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Mask policy returns to Oldham County Schools as COVID-19 cases rise

The mask policy went into effect Jan. 11 and will continue for two weeks. Superintendent Dr. Jason Radford says it will help maintain in-person learning.

OLDHAM COUNTY, Ky. — After Kentucky reported record-breaking COVID-19 cases last week and the previous week, a local school district said its returning their mask policy.

The Oldham County School Board voted Monday to require all students, staff and visitors to wear masks in all buildings for the next two weeks during the day and at their enrichment centers. This began on Tuesday. It comes two months after the district lifted the requirement back in November.

"We've seen an increase in positive cases amongst our students, and an increase in staff positive cases in our schools and across our district," District School Superintendent Dr. Jason Radford said.

OCS said masks were already mandatory on their school buses. That plan is expected to remain in place through mid-March.

“We recognize the importance of in-person learning every day for our students and we will do everything to make this possible. We believe these measures will help us achieve this goal,” the OCS Board said in a statement.

Officials also voted to accept new Kentucky Department of Public Health guidelines when it comes to isolation and quarantines with universal masking. The guidance came out just hours before OCS voted to bring mandatory masking back. 

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Now, per state guidelines, schools that require universal masking do not have to do contact tracing within the school’s population if a positive person is identified. Also, the schools do not have to quarantine any exposed students or staff members in the school population solely due to finding a positive person in the school setting.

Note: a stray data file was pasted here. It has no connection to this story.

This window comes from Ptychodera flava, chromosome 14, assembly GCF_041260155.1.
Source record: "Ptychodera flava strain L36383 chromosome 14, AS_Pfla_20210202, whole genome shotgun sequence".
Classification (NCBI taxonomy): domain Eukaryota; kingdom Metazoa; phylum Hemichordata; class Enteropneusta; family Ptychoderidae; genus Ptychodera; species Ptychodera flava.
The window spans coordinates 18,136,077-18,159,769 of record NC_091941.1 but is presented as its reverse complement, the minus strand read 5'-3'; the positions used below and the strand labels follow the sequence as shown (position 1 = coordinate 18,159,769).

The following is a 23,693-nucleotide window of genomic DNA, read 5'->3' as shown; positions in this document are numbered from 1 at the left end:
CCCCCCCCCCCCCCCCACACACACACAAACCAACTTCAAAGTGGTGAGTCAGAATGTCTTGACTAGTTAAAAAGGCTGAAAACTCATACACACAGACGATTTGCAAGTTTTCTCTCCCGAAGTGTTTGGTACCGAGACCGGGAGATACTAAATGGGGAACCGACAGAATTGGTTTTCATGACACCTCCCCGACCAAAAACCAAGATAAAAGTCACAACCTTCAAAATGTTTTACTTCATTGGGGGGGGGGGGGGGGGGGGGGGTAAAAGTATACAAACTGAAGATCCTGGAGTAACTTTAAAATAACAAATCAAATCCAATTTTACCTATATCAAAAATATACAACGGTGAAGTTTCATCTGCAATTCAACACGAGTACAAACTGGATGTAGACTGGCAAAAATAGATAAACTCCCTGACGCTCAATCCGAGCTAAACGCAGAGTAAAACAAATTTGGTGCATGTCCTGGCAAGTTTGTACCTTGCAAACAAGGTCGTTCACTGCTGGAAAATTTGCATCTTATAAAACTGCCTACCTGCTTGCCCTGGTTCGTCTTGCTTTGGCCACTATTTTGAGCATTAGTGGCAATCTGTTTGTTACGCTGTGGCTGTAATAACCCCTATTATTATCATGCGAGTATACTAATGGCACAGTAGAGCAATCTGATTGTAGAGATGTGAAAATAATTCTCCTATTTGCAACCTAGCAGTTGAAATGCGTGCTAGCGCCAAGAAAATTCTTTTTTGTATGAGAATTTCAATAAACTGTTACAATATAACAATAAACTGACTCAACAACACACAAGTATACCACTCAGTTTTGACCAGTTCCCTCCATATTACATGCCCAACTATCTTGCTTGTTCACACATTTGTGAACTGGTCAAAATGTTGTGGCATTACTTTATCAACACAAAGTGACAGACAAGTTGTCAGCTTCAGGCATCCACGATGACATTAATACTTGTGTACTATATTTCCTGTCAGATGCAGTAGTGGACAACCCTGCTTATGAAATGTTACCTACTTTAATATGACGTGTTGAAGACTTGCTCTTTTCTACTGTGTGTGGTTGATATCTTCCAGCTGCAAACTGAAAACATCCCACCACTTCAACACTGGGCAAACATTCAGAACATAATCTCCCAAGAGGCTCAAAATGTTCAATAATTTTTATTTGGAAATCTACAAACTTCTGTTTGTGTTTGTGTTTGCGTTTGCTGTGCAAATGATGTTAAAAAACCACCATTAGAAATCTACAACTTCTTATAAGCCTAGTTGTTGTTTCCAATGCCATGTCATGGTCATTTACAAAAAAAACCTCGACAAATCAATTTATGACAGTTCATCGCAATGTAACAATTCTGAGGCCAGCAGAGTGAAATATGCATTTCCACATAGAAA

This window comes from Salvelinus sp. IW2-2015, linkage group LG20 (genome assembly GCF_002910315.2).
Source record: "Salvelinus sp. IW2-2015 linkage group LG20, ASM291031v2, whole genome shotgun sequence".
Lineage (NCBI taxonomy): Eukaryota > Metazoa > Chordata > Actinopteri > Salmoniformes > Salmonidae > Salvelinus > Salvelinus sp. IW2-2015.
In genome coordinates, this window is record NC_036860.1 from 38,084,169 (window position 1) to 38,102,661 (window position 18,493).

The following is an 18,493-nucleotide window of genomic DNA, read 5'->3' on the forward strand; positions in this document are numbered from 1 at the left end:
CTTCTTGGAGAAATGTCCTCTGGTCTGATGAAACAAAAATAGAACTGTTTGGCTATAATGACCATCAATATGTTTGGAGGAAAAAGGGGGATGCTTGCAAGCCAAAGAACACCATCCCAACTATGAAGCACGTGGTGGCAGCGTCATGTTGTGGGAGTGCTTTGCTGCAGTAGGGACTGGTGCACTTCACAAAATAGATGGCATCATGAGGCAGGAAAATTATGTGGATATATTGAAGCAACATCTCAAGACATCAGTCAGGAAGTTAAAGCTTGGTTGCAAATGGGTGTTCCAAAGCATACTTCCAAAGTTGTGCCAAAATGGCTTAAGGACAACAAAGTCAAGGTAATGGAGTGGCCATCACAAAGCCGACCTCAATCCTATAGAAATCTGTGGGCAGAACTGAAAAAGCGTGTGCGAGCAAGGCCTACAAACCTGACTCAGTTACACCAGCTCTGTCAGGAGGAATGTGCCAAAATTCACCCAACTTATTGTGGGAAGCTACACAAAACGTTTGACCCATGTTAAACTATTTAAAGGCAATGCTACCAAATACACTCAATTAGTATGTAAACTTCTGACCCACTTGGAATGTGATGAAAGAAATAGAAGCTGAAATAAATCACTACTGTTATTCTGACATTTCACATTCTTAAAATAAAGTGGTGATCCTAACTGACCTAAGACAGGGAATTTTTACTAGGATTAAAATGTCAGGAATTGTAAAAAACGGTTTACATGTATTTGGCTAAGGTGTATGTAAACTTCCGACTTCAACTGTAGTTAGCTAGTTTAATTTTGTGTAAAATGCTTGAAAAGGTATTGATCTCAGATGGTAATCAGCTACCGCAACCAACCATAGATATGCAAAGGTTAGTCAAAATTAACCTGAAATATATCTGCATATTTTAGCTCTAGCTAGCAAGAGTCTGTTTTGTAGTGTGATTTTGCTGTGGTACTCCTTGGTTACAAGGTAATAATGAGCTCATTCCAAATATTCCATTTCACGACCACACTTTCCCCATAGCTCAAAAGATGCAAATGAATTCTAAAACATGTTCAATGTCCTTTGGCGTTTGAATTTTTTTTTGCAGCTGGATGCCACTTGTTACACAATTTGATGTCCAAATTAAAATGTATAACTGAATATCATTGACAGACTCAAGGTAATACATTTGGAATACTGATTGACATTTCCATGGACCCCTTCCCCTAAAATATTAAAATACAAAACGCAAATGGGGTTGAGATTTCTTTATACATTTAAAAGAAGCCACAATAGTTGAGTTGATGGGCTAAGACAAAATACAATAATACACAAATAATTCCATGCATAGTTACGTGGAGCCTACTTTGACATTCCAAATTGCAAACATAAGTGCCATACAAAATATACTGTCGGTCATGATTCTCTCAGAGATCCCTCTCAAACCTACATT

Dr. Radford says OCS had planned already to address masking, but that the new guidance tipped the scales -- a game-changer that could lessen both teacher and student absences.

"Protecting in-person learning," Dr. Radford said. "And support our staff [too]. It's fewer students that have to be quarantined, that we have to provide [other] instruction for or access [to virtual]. It's a really big deal."

Those schools not requiring universal masking are urged to maintain contact tracing when positive persons are identified in the school setting and to quarantine all persons not up-to-date on their vaccinations if exposed at school.

State officials said regardless of a school’s masking requirement, those who test positive should isolate for five days.

The OCS Board said they will review their numbers soon and revisit the mask policy at their Jan. 24 meeting.

As of Monday, OCS' online COVID-19 tracker shows a total of 334 active student cases, along with 51 affecting staff in schools.

Oldham County Schools still has the Test-to-Stay option introduced back in September. That's for any students exposed outside of school walls to get the OK to attend in person by showing a negative test, and potentially bypassing quarantine.

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